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Jihadists say Zawahiri new al-Qaida leader

June 16, 2011 at 5:12 PM   |   Comments

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WASHINGTON, June 16 (UPI) -- Ayman al-Zawahiri, deputy to slain al-Qaida leader Osama bin Laden, will become head of the terror group, a statement on Jihadi Web sites said.

Zawahiri, an Egyptian doctor and one of al-Qaida's founders, is wanted by the United States, which is offering a $25 million reward for his capture.

CNN reported the announcement appeared on the radical Islamist sites only Thursday. Ever since bin Laden was killed May 2 by U.S. forces during a raid on his Pakistani compound in Abbottabad, Zawahiri had been widely expected to become al-Qaida's leader.

CNN said while the announcement about Zawahiri could not be authenticated, it appeared on Web sites that usually post such statements and videos of al-Qaida leaders.

"Hereby, the General Command of the Qaida al-Jihad -- and after the end of the consultations -- we declare that Sheik Dr. Abu Muhammad Ayman al-Zawahiri (May God bless him) will take over the responsibility of command of the group," the statement said, warning al-Qaida will not change its direction.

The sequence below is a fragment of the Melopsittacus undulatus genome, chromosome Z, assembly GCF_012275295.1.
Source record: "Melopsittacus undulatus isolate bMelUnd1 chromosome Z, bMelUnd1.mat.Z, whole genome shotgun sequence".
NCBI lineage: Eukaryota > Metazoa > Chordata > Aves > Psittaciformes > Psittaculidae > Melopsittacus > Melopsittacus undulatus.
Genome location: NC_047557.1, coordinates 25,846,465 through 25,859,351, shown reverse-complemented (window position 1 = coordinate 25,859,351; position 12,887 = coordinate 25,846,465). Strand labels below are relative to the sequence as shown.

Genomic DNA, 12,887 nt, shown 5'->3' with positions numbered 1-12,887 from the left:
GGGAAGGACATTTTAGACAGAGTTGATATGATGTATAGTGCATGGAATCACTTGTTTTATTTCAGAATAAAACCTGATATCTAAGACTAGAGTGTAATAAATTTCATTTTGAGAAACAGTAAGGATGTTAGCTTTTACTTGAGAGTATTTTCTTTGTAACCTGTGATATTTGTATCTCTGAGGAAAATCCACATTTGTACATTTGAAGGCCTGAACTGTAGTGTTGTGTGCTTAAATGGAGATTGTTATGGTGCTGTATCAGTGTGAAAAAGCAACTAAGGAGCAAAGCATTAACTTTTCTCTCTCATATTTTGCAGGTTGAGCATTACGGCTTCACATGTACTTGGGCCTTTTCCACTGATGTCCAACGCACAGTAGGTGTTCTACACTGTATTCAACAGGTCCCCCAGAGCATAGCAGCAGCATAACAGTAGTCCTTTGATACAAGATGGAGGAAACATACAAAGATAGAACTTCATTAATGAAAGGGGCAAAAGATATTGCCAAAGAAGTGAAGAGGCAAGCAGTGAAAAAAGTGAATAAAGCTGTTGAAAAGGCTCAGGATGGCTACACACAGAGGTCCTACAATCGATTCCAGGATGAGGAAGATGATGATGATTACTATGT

It also pledged support to the Taliban and its spiritual leader, Mullah Mohammed Omar, but made no reference to the pro-democracy uprisings in the Arab world, the report said.

Earlier this month, Zawahiri, in a taped video eulogy for bin Laden, was seen promising to continue the efforts of the terror group's dead leader to "expel the invaders from the land of Islam." In the tape, he also warned of reprisals against the United States.

Zawahiri, who was born into an upper class family of scholars and doctors in Cairo, was No. 2 on the FBI's most-wanted list after bin Laden, al-Arabiya said.

His whereabouts are unknown but his wife and three daughters were believed to have been killed in an airstrike on Kandahar in Afghanistan in 2001, al-Arabiya said.

During the regular press briefing White House spokesman Jay Carney said Zawahiri's accession was not surprising.

"He was identified prior to the successful mission against Osama bin Laden as al-Qaida's No. 2," Carney said. "It's neither surprising nor does it change some fundamental facts, which is al-Qaida's ideology is bankrupt. The fact is that peaceful movements for change are the future of the region and al-Qaida is the past. That was true before Osama bin Laden's death and is true today."

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